If Eastern wins at Central, it gets the seed. If the Eagles lose and Buffalo wins, they both have 9-9 records. Buffalo gets the higher seed because it beat Eastern 68-63 in January.

Seventh seed: EMU, Toledo or Buffalo

If Buffalo ties Eastern, it owns the sixth seed and EMU claims this spot.

If Eastern beats out Buffalo for sixth, this spot could be a scramble.

If Buffalo loses to Kent State, we could have as much as a three-way tie for seventh.

Enter Akron and Toledo, who are both 7-10. Akron is 14-14 overall. Toledo 12-16. Akron hosts last-place Bowling Green Saturday; Toledo hosts 10th-place Northern Illinois.

If Akron and Toledo win, all three teams are 8-10. In head-to-head-to-head competition, Toledo beat Buffalo twice and Akron once. 3-0. The Rockets win this scenario.

If Akron and Toledo lose, Buffalo owns seventh.

If Akron loses and Toledo wins to tie Buffalo, the Rockets own the tie-breaker because they beat Buffalo twice.

If Toledo loses and Akron wins, Buffalo wins the tie-breaker because of its February win over Kent State. Akron lost to KSU twice.

Eighth seed: Buffalo or Toledo.

This spot is important because it’s the last seed to get a first-round game at home on Monday.

It’s the lowest either Buffalo or Toledo could finish.

Ninth seed: Akron or NIU

If the Zips win, they’re 8-10 and capture this spot.

If they lose, they’re 7-11.

Northern Illinois goes into the weekend at 6-10. If they beat Toledo                                     and Akron loses, NIU and Akron are tied.

And NIU has the tie-breaker because it beat Akron 70-65 on Jan. 18.

11th seed: Miami or Bowling Green

Miami goes into Saturday in 11th with a 4-13 record (11-18 overall). If it wins, it keeps 11th. 

If it loses, it could fall into a tie with Bowling Green, which is 3-14 (10-19 overall).

Miami plays at Ohio. Bowling Green travels to Akron.

Tie-breaker gets even more confusing here. The two teams split. BG beat Ohio and Western Michigan, which are fighting for fourth. Miami beat Western. It plays Ohio Saturday, and the only way BG can tie if for the Redhawks to lose. So best I can figures it, Bowling Green could creep out of last if it won and Miami lost.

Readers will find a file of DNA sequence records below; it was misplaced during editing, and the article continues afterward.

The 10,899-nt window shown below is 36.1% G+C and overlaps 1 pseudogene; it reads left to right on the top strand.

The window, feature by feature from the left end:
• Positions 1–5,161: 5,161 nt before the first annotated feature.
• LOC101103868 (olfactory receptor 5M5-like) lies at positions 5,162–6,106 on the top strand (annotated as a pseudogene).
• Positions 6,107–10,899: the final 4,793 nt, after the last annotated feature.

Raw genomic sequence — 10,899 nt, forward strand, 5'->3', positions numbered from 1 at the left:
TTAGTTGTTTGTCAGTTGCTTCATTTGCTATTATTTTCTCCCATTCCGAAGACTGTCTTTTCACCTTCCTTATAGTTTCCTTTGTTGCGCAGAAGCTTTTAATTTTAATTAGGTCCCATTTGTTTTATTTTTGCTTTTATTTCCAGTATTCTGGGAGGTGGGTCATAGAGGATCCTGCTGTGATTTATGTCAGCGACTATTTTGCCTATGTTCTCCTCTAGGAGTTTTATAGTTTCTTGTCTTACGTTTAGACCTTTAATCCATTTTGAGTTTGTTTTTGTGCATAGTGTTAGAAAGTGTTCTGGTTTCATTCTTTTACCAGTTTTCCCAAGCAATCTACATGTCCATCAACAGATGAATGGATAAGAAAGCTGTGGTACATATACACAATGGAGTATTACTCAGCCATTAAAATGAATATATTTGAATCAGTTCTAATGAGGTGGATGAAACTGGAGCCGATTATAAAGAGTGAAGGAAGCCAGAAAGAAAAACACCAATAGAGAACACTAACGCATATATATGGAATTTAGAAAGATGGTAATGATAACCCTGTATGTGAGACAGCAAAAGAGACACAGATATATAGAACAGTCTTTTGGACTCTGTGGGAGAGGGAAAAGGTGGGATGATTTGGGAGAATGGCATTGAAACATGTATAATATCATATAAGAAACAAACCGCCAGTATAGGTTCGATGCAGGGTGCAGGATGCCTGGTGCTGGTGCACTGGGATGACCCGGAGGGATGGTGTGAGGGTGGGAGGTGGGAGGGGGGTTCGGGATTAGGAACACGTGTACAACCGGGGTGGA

12th seed: Miami or Bowling Green

Whoever doesn’t finish 11th.

The tie-breaker rules

I couldn’t find anything current on the MAC website. Here are the rules from a 2015 post I saw online. I don’t think they’ve changed. If have an inquiry in to the MAC public relations folks, but I’m sure they’re awfully busy.

Ties in winning percentage, and thus for tournament seeding positions shall be broken as follows:

1. Between TWO teams:
A. Head-to-head competition

B. Division Record (10 games)^

C. Winning percentage* vs. ranked conference teams (top to bottom, regardless of division, vs. common opponents regardless of the number of times played)

D. Coin flip

2. For MULTIPLE (3 or more) team ties:
E. Total won-lost record/winning percentage* of games played among the tied teams

F. Two (2)-team tie-breaker procedure goes into effect (refer to A)
[NOTE: Once a three-team tie has been reduced to two teams, the two-team tiebreaker will go into effect.]

^ – For the purpose of determining the Division champion. This tiebreaker is ONLY used for seeding purposes if the two teams in question are tied for the Division lead. (Teams will still be considered co-divisional champions)

* – Winning percentage is used instead of record because of situations where teams do not play each other the same number of times. Therefore, a team that is 1-0 (1.000) would win the tiebreaker over a team that is 1-1 (.500).